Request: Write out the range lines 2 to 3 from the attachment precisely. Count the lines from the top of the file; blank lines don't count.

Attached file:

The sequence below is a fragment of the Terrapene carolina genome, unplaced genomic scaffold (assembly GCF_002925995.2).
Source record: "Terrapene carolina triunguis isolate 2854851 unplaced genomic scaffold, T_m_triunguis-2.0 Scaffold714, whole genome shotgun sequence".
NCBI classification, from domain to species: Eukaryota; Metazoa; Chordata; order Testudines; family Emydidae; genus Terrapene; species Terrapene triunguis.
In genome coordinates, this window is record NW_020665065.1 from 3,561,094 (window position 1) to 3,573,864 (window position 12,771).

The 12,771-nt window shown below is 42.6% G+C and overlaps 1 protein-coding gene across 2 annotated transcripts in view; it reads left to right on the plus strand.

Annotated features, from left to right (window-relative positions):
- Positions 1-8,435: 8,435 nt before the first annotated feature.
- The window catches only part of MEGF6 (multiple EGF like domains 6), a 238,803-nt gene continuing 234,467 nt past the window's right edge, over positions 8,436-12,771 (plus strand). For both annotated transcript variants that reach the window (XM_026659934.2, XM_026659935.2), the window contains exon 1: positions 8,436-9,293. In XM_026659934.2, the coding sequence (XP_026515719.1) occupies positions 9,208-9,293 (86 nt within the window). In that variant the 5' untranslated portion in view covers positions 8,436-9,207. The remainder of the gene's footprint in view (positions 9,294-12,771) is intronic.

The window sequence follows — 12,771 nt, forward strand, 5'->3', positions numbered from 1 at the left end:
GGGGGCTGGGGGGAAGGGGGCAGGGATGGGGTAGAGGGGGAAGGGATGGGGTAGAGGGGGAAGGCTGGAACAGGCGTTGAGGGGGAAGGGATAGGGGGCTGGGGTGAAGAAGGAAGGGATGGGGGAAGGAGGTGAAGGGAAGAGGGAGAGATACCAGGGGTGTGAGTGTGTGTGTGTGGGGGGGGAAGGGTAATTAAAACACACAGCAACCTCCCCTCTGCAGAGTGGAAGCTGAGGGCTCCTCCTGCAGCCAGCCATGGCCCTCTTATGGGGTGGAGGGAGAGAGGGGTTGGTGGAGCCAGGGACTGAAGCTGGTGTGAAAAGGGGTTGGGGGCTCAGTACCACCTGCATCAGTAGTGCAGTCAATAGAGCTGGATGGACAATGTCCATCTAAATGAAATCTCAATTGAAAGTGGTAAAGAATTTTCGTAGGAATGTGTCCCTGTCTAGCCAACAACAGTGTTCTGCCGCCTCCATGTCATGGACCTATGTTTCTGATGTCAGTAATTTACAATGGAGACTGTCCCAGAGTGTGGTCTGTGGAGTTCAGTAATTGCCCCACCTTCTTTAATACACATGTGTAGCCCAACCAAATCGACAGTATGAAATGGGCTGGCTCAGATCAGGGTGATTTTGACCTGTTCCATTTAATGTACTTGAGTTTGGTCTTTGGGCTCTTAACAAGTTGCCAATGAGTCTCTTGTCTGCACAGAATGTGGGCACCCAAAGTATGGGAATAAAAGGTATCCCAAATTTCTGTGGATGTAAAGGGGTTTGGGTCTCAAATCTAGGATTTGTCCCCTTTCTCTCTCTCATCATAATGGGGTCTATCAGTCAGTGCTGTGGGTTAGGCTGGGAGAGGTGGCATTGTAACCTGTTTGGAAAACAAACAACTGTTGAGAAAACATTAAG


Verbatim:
Source record: "Terrapene carolina triunguis isolate 2854851 unplaced genomic scaffold, T_m_triunguis-2.0 Scaffold714, whole genome shotgun sequence".
NCBI classification, from domain to species: Eukaryota; Metazoa; Chordata; order Testudines; family Emydidae; genus Terrapene; species Terrapene triunguis.